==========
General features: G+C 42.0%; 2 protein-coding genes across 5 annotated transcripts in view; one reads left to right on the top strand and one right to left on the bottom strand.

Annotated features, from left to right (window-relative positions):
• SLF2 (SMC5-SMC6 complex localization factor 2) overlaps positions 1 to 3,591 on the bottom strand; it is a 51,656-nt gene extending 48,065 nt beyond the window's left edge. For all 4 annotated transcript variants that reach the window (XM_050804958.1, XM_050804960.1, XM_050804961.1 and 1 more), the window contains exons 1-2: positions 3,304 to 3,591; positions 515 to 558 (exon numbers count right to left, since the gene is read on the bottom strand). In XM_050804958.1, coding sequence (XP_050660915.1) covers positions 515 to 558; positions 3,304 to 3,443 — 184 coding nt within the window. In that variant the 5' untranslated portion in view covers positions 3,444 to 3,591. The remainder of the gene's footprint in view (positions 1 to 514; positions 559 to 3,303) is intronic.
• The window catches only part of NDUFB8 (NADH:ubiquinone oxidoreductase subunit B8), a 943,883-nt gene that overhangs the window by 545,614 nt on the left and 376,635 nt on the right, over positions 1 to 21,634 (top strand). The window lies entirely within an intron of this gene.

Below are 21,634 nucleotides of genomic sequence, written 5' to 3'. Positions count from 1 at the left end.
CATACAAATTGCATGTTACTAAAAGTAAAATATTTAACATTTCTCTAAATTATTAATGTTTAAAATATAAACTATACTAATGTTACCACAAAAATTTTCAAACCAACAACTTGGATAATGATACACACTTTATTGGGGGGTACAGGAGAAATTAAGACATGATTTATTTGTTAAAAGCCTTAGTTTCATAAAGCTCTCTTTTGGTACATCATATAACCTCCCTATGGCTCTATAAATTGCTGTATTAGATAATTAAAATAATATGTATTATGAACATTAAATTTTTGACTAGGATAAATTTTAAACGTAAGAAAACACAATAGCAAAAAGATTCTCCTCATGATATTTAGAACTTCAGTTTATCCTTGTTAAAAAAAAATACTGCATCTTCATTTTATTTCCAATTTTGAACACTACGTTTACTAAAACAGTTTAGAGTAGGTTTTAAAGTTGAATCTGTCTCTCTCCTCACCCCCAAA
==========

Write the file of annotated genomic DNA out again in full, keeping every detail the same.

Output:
General features: G+C 42.0%; 2 protein-coding genes across 5 annotated transcripts in view; one reads left to right on the top strand and one right to left on the bottom strand.

Annotated features, from left to right (window-relative positions):
• SLF2 (SMC5-SMC6 complex localization factor 2) overlaps positions 1 to 3,591 on the bottom strand; it is a 51,656-nt gene extending 48,065 nt beyond the window's left edge. For all 4 annotated transcript variants that reach the window (XM_050804958.1, XM_050804960.1, XM_050804961.1 and 1 more), the window contains exons 1-2: positions 3,304 to 3,591; positions 515 to 558 (exon numbers count right to left, since the gene is read on the bottom strand). In XM_050804958.1, coding sequence (XP_050660915.1) covers positions 515 to 558; positions 3,304 to 3,443 — 184 coding nt within the window. In that variant the 5' untranslated portion in view covers positions 3,444 to 3,591. The remainder of the gene's footprint in view (positions 1 to 514; positions 559 to 3,303) is intronic.
• The window catches only part of NDUFB8 (NADH:ubiquinone oxidoreductase subunit B8), a 943,883-nt gene that overhangs the window by 545,614 nt on the left and 376,635 nt on the right, over positions 1 to 21,634 (top strand). The window lies entirely within an intron of this gene.

Below are 21,634 nucleotides of genomic sequence, written 5' to 3'. Positions count from 1 at the left end.
CATACAAATTGCATGTTACTAAAAGTAAAATATTTAACATTTCTCTAAATTATTAATGTTTAAAATATAAACTATACTAATGTTACCACAAAAATTTTCAAACCAACAACTTGGATAATGATACACACTTTATTGGGGGGTACAGGAGAAATTAAGACATGATTTATTTGTTAAAAGCCTTAGTTTCATAAAGCTCTCTTTTGGTACATCATATAACCTCCCTATGGCTCTATAAATTGCTGTATTAGATAATTAAAATAATATGTATTATGAACATTAAATTTTTGACTAGGATAAATTTTAAACGTAAGAAAACACAATAGCAAAAAGATTCTCCTCATGATATTTAGAACTTCAGTTTATCCTTGTTAAAAAAAAATACTGCATCTTCATTTTATTTCCAATTTTGAACACTACGTTTACTAAAACAGTTTAGAGTAGGTTTTAAAGTTGAATCTGTCTCTCTCCTCACCCCCAAA